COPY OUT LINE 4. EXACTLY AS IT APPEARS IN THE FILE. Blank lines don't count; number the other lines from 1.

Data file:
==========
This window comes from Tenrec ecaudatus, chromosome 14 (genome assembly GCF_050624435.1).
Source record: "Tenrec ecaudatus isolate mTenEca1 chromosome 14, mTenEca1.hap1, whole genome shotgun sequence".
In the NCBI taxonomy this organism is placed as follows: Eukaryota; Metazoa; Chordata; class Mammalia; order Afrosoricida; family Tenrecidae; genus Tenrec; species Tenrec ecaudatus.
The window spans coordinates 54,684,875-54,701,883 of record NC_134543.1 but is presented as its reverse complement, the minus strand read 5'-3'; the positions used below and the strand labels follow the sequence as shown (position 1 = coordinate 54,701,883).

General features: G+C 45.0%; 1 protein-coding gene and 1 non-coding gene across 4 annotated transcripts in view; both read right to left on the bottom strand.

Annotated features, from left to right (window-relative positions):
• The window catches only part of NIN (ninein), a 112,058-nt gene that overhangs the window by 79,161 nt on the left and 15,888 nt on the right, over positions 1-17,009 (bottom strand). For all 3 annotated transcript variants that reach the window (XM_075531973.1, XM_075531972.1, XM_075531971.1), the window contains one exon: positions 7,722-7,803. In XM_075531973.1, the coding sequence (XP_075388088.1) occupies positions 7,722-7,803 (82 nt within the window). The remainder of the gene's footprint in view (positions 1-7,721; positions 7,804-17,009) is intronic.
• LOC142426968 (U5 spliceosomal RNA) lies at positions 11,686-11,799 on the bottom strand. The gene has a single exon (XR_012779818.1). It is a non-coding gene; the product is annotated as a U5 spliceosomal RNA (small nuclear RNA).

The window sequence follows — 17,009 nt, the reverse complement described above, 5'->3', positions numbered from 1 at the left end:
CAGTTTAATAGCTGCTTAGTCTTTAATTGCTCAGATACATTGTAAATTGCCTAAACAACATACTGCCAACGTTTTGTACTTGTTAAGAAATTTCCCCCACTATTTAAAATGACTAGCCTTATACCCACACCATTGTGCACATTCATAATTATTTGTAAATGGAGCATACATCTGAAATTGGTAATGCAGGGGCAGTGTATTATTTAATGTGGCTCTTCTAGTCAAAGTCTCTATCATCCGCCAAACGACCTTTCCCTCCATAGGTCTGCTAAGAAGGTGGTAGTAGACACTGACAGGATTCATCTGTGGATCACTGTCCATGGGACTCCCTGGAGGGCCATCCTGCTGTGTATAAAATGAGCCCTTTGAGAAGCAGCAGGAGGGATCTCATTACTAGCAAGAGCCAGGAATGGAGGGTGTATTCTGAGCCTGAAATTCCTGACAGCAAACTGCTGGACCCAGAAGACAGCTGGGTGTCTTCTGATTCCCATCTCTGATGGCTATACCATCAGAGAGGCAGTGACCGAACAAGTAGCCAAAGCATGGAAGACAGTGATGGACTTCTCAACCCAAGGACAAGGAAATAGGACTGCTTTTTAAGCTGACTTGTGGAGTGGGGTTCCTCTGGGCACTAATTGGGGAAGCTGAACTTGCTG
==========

The window spans coordinates 54,684,875-54,701,883 of record NC_134543.1 but is presented as its reverse complement, the minus strand read 5'-3'; the positions used below and the strand labels follow the sequence as shown (position 1 = coordinate 54,701,883).